Conservation - 20th Century (1910-1999)

The 20th Century period 1910-1999

British architecture of the early twentieth century (in advance of the Great War) continued the architectural styling of the late-Victorian period. It wasn’t until after World War 1, that Britain embraced ‘Modernist architecture’, a style which had developed and evolved in Continental Europe. Modernism in its most general sense is a term that applies to all modern architecture of the twentieth century. A number of ‘modern’ styles emerged in the 1920s and 1930s in Europe, and spread across to Britain, being; Art Deco, Streamlined Moderne and the International Style, although there are many different modern styles. These styles are not distinct styles and they blur at the boundaries and represent something more like a spectrum that a set of distinct categories

Our Works related to this period…

PAYE pioneer new techniques for preserving later styles of architecture and understand that all buildings require conservation, not just those of traditionally ‘important’ time periods. Much of our work in this period is in relation to preventative works, surveying facades to understand the issues at play. We constantly look to better understand modern materials and in turn look to how we can preserve them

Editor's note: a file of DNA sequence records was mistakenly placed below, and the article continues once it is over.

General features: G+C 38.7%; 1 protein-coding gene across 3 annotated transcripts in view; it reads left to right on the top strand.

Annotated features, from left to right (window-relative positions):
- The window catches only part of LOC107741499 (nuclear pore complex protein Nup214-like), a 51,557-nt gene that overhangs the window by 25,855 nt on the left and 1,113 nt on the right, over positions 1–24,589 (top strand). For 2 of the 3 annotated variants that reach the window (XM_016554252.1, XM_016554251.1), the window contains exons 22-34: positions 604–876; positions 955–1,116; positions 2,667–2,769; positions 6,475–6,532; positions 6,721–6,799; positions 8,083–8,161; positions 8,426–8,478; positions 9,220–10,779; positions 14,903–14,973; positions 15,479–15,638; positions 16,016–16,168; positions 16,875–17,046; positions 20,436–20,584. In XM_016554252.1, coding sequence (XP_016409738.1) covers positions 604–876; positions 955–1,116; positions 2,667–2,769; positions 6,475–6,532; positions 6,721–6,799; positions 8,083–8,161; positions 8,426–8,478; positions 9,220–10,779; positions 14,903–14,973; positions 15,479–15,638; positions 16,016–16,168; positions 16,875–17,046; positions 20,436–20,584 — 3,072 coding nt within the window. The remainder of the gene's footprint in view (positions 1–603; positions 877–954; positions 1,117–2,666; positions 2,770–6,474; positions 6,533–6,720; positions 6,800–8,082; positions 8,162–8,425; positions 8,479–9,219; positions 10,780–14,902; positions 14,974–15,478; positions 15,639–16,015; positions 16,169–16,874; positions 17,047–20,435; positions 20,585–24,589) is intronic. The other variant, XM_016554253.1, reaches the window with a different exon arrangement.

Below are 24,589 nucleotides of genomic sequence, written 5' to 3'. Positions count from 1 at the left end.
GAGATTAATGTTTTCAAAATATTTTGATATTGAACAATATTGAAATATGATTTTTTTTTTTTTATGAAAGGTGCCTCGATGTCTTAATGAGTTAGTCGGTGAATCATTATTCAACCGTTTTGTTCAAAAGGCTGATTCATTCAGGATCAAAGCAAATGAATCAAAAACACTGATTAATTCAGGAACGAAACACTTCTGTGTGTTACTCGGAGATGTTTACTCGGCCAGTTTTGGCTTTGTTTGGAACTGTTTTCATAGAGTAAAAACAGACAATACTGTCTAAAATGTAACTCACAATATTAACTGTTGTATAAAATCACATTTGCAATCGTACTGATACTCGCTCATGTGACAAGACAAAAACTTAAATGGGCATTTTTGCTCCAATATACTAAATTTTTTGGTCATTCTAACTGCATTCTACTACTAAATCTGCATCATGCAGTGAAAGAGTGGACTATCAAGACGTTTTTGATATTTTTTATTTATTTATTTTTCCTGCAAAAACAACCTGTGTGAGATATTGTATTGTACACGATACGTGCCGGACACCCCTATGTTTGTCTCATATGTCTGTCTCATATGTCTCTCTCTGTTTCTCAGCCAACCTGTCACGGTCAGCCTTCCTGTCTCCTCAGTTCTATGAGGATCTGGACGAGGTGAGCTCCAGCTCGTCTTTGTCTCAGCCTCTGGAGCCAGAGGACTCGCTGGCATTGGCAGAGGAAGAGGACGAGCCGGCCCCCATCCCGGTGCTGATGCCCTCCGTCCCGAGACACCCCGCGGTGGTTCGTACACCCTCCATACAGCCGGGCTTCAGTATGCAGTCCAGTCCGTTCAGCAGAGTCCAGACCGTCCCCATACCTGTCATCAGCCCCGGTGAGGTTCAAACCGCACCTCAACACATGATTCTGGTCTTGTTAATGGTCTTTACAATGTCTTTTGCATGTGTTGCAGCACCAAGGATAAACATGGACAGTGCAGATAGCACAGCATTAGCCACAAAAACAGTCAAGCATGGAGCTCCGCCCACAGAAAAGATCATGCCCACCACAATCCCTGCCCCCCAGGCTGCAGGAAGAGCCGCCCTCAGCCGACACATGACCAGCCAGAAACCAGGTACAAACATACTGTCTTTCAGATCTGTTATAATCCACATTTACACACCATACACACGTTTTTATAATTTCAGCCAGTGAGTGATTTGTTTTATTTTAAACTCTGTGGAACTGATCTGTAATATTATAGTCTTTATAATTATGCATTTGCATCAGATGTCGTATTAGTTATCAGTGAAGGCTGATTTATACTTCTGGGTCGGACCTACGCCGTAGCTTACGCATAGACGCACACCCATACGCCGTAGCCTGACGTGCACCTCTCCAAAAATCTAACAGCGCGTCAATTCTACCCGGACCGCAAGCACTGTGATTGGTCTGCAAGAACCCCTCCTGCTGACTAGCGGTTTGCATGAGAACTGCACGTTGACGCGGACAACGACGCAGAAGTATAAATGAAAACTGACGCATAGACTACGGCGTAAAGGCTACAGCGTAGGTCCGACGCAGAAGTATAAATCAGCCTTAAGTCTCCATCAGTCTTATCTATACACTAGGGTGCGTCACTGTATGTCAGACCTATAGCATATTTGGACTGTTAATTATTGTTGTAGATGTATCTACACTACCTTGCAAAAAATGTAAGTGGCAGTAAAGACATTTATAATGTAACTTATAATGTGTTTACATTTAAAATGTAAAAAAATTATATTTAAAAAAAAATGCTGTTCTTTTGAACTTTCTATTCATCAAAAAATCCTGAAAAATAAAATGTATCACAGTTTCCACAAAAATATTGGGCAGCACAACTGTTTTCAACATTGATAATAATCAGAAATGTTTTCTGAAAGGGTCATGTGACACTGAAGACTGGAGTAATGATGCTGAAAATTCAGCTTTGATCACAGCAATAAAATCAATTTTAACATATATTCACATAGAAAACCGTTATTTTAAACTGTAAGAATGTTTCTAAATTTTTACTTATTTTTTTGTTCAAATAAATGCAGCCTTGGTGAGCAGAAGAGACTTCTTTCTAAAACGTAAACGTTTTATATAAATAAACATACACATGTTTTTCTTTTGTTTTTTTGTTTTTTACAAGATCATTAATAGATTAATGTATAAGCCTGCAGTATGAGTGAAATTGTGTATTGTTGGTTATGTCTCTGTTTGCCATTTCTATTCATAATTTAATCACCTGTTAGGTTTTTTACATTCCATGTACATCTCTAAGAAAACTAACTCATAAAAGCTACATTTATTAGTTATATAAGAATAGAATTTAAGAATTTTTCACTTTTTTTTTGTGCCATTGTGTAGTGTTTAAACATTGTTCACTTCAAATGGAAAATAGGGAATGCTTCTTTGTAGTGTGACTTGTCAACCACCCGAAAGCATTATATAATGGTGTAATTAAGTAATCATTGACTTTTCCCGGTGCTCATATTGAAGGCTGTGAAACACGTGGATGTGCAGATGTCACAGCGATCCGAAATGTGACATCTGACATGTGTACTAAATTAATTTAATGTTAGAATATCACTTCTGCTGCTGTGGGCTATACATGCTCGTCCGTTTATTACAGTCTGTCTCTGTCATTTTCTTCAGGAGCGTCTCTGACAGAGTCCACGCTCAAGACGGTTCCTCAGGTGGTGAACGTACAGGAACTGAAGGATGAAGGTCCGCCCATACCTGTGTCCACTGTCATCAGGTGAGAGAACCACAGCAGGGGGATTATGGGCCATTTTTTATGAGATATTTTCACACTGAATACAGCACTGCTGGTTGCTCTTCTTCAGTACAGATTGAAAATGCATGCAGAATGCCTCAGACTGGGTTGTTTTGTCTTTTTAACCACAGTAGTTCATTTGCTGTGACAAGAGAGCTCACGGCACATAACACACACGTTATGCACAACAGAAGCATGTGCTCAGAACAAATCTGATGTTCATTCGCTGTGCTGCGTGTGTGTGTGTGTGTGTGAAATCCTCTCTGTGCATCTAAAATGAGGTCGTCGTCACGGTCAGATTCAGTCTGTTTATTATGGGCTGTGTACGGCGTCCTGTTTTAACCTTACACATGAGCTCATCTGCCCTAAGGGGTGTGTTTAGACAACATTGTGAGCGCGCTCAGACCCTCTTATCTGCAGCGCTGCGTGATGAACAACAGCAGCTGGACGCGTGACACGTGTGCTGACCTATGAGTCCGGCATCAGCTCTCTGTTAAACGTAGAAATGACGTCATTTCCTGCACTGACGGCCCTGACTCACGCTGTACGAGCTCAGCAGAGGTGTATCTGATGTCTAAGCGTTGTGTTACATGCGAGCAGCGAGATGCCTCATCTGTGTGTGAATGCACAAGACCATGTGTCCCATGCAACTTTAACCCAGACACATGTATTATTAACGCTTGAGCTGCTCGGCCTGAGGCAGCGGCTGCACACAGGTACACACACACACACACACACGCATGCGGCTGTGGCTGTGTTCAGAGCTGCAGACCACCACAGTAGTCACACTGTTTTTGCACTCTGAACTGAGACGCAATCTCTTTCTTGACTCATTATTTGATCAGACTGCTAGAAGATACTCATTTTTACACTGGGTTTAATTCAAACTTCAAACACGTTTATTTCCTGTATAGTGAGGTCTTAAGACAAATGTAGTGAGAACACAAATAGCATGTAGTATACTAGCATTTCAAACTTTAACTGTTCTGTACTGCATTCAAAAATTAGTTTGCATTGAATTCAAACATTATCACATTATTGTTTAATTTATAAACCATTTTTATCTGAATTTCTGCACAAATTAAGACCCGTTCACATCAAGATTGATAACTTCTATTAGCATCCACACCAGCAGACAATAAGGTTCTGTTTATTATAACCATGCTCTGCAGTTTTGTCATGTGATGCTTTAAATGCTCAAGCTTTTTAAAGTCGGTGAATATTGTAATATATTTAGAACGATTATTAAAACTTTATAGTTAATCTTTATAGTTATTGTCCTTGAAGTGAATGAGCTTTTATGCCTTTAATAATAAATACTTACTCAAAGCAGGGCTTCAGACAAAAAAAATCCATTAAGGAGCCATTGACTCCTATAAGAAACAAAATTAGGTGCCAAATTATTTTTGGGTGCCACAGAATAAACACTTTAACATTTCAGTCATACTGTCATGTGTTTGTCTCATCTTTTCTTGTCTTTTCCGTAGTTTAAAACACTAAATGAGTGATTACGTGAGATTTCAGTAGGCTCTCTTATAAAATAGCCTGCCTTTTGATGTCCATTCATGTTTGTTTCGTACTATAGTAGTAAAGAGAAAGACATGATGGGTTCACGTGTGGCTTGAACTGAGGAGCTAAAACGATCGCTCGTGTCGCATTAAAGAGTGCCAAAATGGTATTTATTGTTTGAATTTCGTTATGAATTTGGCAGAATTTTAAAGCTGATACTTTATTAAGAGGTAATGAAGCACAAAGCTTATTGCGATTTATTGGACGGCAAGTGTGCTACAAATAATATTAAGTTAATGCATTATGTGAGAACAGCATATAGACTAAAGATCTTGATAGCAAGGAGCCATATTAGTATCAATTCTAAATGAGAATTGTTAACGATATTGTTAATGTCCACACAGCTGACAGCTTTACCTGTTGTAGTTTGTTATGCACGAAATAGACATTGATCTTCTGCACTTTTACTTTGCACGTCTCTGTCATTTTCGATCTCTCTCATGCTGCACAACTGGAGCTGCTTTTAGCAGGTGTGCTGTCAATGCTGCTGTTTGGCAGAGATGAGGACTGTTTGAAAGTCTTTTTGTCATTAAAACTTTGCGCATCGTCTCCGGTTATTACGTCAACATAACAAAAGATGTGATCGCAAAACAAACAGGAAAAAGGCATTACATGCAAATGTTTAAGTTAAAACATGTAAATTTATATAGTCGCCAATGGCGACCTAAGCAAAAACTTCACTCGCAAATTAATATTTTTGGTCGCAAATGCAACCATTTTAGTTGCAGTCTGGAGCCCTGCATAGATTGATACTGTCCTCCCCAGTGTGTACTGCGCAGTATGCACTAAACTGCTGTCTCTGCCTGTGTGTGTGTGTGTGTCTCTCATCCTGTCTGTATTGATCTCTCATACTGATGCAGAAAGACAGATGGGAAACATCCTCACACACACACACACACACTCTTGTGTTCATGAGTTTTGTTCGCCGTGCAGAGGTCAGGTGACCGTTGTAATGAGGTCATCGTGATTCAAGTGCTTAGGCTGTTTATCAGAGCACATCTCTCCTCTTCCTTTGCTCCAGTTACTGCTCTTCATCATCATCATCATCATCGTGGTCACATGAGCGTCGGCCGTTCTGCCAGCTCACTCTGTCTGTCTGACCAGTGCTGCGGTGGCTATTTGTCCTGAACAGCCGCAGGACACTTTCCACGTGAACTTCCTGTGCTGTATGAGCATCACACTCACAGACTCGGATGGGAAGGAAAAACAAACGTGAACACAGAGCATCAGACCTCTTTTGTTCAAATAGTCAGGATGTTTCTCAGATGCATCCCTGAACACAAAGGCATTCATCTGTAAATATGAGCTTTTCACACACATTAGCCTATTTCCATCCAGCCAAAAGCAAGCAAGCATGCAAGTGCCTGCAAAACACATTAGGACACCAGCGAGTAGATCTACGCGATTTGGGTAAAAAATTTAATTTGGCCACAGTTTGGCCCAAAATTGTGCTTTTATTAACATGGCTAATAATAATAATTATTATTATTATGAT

PAYE Completed Projects

Listed below are some Conservation Projects completed by PAYE Conservation.

Architectural Timeline

We’ve broken down ‘Conservation’ into time periods to make it easy to navigate around our website. Simply click a time period below to explore our approach to conservation within the various periods and view projects we’ve completed…

Featured Project – Battersea Power Station

Originally built in the 1930’s with just two wash towers to the design of Sir Giles Gilbert Scott, construction was funded by the London Power Company. The building is formed of brickwork around a steel girder frame and is the largest brick building in Europe. At the time this was described as a ‘temple of power’ and was seen to rank as a London landmark equal to that of St. Paul’s Cathedral. The Power Station was decommissioned between 1975 and 1983 and then up until 2014 was left abandoned, empty and unused. It gained Grade II listing in 1980 and both declared a heritage site and upgraded to II* in 2007.

PAYE’s contracted works are centred on the external package which revolve around the matching of the mortar, bricks (of which there are three – reflecting the differing periods the station was built) and the repair/replacement of the steel structure. Despite currently being the largest building site in London, the other major challenge is the limited amount of space on site – making for a logistical jigsaw puzzle.